I love my pear tree, but mostly for sentimental reasons. And because I look at it through eyes of love, I think it's beautiful. But if I were a pear tree expert, I would have to admit it was ugly.
Oh, the blooms are pretty enough. Gorgeous, really.
But this tree has had a hard life.
It started out well enough. A Mother's Day present from my daughter (and the best part was my son-in-law dug the planting hole!). I don't remember the variety, except it was not a Bradford pear. A couple of years later, a storm blew it down.
Miraculously, though, three tree trunks began to come up. Three is a great symbol to me in the garden, because I have three children. And so, I let the three trunks remain. I also learned that pears trees are often grafted, so there is no way for me to know the type of pear tree this is now.
This tree may only hold a temporary position in my garden, as it is weak. But for now, I'll enjoy its pretty blooms, the shade it gives, and its three trunks. At least, until another storm comes along and blows it down, again. Then I'll beg for another one some Mother's day!
You are right to enjoy it while you can. The flowers are pretty on them though. We have lots down our main boulevard streets.ReplyDelete
Cher Sunray Gardens
I bet it is gorgeous when they all bloom!Delete
I thinks its gorgeous, I can't understand why you would think its not beautiful?ReplyDelete
I think a lot of experts would say that multiple trunks is not desirable, plus the trunks have been used as a scratching post by the cats! I love it, though - I guess beauty is in the eye of the beholder!Delete
It looks like a lovely specimen to me but then again I'm not seeing it up close. The blooms are lovely and I love the three trunks :)ReplyDelete
I really though multi-trunked trees were a no-no! Don't all the gardening books say to cut down trees to just one main trunk?Delete
I'm with the others--it looks perfectly lovely from here, and the three trunks are really graceful. It has pretty bark, too! I hope your storms behave themselves for a while.ReplyDelete
Those skies are to die for, and you know we New Mexicans have pretty high standards!
Oh, it's been lovely here! A few days of rain, but some gorgeous working weather afterward! I like that you think the tree is graceful!Delete
What a beautiful photo with the blossoms against the blue sky! Our daughter bought our house two blocks down and I am about to go cut some pear branches to bloom in warm water. We have nearly lost it several times also but it is still hanging in! Thanks for a great post!ReplyDelete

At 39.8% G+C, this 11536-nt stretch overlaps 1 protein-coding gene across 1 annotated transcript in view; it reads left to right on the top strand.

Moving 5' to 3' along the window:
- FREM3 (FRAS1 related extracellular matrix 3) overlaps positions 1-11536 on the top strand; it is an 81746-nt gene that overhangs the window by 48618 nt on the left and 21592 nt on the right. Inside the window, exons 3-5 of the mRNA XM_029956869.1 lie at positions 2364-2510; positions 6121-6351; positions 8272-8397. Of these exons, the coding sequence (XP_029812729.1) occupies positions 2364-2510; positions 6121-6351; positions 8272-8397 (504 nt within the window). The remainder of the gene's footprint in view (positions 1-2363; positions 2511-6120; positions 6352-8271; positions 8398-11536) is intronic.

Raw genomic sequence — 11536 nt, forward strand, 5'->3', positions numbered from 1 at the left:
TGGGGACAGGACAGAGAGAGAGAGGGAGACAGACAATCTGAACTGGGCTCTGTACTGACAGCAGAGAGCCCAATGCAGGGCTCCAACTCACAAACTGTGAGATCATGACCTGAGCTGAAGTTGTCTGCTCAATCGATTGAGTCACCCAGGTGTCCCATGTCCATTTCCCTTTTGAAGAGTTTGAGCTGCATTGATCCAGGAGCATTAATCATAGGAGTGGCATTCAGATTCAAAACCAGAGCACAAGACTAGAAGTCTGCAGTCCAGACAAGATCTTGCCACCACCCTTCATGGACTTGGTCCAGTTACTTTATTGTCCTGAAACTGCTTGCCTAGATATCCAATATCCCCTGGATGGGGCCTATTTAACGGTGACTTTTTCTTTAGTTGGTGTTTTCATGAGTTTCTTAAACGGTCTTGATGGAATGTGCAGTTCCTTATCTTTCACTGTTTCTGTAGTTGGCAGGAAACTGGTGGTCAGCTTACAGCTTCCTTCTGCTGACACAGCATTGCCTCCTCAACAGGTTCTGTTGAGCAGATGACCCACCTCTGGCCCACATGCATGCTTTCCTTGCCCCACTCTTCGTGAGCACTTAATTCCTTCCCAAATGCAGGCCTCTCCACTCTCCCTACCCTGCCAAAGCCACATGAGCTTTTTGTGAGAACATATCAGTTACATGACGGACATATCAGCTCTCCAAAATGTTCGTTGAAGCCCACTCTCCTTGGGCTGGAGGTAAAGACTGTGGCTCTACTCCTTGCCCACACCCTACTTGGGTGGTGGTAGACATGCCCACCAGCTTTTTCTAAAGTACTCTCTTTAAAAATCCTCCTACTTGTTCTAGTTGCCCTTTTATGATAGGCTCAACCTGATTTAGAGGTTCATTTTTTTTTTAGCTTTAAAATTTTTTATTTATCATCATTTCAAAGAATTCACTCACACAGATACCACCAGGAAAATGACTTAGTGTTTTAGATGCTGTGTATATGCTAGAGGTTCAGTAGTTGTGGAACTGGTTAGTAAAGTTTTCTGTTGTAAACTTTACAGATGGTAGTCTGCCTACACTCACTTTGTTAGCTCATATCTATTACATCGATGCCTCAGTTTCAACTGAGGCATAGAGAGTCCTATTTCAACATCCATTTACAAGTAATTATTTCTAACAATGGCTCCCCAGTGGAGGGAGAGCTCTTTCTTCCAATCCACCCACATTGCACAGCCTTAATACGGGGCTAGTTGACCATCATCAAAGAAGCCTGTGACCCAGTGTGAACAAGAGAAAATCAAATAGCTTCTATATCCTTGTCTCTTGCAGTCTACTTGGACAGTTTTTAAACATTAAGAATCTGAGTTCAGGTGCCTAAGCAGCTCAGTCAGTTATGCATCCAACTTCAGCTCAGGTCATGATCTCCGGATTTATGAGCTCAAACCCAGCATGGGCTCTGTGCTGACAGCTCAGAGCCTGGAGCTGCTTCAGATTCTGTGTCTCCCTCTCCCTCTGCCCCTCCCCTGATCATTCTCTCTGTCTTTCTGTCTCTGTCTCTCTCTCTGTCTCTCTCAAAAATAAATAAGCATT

I hope your pear tree lasts for a long time. You can never tell, though, can you? Enjoy it while you can!Delete
Our pear tree is a Clara Frijs, that much I know. How it was toppled last winter, though, remains a mystery to me, though I suspect some deer might know the answer to that... It's trunk is now at a 45-degree angle and this makes your pear tree look exceedingly regular and healthy!ReplyDelete
I think it's a very pretty tree you have there!
Oh, my! Sorry to hear the deer had some part in felling your pear. I have a tree that grows at a 45 degree angle, too. It was blown that was from a bad storm, and we couldn't upright it. Gives it a little character!Delete
A multi stemmed pear tree, I would hold on to it Holley. After all the blossom is magnificent.ReplyDelete
I guess it is a bit unique!Delete
Beaten down by the wind, you have to admire the pear tree's pluck to keep on growing despite adversity.Three is a great number when it comes to a group of anything and I am sure the sentimental attachment you have to the number 3 makes such a grouping even better.ReplyDelete
I was really surprised to see it growing again. It was a sad day when it fell over, but now you'd (almost) never know it!Delete
I like pear trees too, and yours look pretty good to me (I'm not a pear expert neither, though). I've planted an old ear variety (San Pietro) just a few days ago because I wanted one in my garden, a dear friend of mine had a big big specimen in her garden before she died so I want one too... Hopefully she didn't die because of the pear tree!ReplyDelete
haha - surely not! I hope your pear tree does well. Nice that yours has a sentimental attachment to it, too!Delete
sorry it was pear! I'm not growing ears in my garden but I should think about it...ReplyDelete
Now, that would be something to see! I've seen ceramic 'hands' used as garden ornaments, but never ears!Delete